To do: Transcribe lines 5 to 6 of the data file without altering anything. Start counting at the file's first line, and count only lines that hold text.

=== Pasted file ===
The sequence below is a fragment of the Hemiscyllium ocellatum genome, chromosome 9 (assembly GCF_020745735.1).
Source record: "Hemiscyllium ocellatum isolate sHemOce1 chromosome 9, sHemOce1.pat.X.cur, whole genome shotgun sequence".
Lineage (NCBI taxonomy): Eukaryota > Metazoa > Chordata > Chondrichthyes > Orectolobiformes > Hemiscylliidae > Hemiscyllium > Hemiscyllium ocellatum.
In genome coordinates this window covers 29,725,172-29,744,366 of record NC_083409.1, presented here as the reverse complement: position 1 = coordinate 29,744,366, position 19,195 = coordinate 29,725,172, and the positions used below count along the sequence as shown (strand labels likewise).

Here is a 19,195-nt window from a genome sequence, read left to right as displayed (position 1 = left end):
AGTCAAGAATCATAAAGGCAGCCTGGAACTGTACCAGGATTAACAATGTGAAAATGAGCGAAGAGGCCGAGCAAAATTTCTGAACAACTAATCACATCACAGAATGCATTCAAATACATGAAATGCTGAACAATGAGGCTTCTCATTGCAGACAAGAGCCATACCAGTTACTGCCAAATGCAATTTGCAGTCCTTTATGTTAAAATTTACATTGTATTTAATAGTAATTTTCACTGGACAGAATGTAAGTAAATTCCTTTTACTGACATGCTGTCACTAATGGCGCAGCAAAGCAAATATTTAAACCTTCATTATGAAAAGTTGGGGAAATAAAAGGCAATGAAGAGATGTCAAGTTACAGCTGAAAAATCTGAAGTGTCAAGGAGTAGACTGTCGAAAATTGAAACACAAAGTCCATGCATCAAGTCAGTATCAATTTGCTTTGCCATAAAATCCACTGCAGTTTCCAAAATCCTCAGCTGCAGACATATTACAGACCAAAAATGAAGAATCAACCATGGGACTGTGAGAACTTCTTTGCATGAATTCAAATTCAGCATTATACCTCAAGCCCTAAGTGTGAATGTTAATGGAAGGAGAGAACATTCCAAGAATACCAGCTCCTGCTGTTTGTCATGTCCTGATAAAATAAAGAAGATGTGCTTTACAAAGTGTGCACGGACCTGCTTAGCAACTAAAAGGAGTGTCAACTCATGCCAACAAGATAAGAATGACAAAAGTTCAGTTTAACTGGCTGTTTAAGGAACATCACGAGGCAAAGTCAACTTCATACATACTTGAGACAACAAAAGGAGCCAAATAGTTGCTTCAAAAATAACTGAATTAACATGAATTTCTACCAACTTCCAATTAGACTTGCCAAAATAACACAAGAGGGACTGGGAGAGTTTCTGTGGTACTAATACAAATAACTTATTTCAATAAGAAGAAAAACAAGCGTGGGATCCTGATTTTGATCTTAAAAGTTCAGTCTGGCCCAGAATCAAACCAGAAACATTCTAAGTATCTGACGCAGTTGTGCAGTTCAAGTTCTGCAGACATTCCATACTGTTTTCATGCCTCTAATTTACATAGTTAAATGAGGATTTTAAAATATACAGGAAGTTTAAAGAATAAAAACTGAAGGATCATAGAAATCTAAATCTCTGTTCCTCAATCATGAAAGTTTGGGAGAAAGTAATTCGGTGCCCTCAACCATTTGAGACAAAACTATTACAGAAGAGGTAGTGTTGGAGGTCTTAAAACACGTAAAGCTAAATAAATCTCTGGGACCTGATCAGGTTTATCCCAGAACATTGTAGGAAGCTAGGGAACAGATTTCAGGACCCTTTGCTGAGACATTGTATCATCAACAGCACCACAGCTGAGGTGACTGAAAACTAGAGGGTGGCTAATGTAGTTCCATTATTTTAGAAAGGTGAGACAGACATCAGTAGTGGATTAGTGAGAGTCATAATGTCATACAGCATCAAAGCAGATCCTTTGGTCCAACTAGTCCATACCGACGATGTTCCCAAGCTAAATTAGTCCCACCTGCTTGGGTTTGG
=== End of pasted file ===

Here is a 19,195-nt window from a genome sequence, read left to right as displayed (position 1 = left end):
AGTCAAGAATCATAAAGGCAGCCTGGAACTGTACCAGGATTAACAATGTGAAAATGAGCGAAGAGGCCGAGCAAAATTTCTGAACAACTAATCACATCACAGAATGCATTCAAATACATGAAATGCTGAACAATGAGGCTTCTCATTGCAGACAAGAGCCATACCAGTTACTGCCAAATGCAATTTGCAGTCCTTTATGTTAAAATTTACATTGTATTTAATAGTAATTTTCACTGGACAGAATGTAAGTAAATTCCTTTTACTGACATGCTGTCACTAATGGCGCAGCAAAGCAAATATTTAAACCTTCATTATGAAAAGTTGGGGAAATAAAAGGCAATGAAGAGATGTCAAGTTACAGCTGAAAAATCTGAAGTGTCAAGGAGTAGACTGTCGAAAATTGAAACACAAAGTCCATGCATCAAGTCAGTATCAATTTGCTTTGCCATAAAATCCACTGCAGTTTCCAAAATCCTCAGCTGCAGACATATTACAGACCAAAAATGAAGAATCAACCATGGGACTGTGAGAACTTCTTTGCATGAATTCAAATTCAGCATTATACCTCAAGCCCTAAGTGTGAATGTTAATGGAAGGAGAGAACATTCCAAGAATACCAGCTCCTGCTGTTTGTCATGTCCTGATAAAATAAAGAAGATGTGCTTTACAAAGTGTGCACGGACCTGCTTAGCAACTAAAAGGAGTGTCAACTCATGCCAACAAGATAAGAATGACAAAAGTTCAGTTTAACTGGCTGTTTAAGGAACATCACGAGGCAAAGTCAACTTCATACATACTTGAGACAACAAAAGGAGCCAAATAGTTGCTTCAAAAATAACTGAATTAACATGAATTTCTACCAACTTCCAATTAGACTTGCCAAAATAACACAAGAGGGACTGGGAGAGTTTCTGTGGTACTAATACAAATAACTTATTTCAATAAGAAGAAAAACAAGCGTGGGATCCTGATTTTGATCTTAAAAGTTCAGTCTGGCCCAGAATCAAACCAGAAACATTCTAAGTATCTGACGCAGTTGTGCAGTTCAAGTTCTGCAGACATTCCATACTGTTTTCATGCCTCTAATTTACATAGTTAAATGAGGATTTTAAAATATACAGGAAGTTTAAAGAATAAAAACTGAAGGATCATAGAAATCTAAATCTCTGTTCCTCAATCATGAAAGTTTGGGAGAAAGTAATTCGGTGCCCTCAACCATTTGAGACAAAACTATTACAGAAGAGGTAGTGTTGGAGGTCTTAAAACACGTAAAGCTAAATAAATCTCTGGGACCTGATCAGGTTTATCCCAGAACATTGTAGGAAGCTAGGGAACAGATTTCAGGACCCTTTGCTGAGACATTGTATCATCAACAGCACCACAGCTGAGGTGACTGAAAACTAGAGGGTGGCTAATGTAGTTCCATTATTTTAGAAAGGTGAGACAGACATCAGTAGTGGATTAGTGAGAGTCATAATGTCATACAGCATCAAAGCAGATCCTTTGGTCCAACTAGTCCATACCGACGATGTTCCCAAGCTAAATTAGTCCCACCTGCTTGGGTTTGG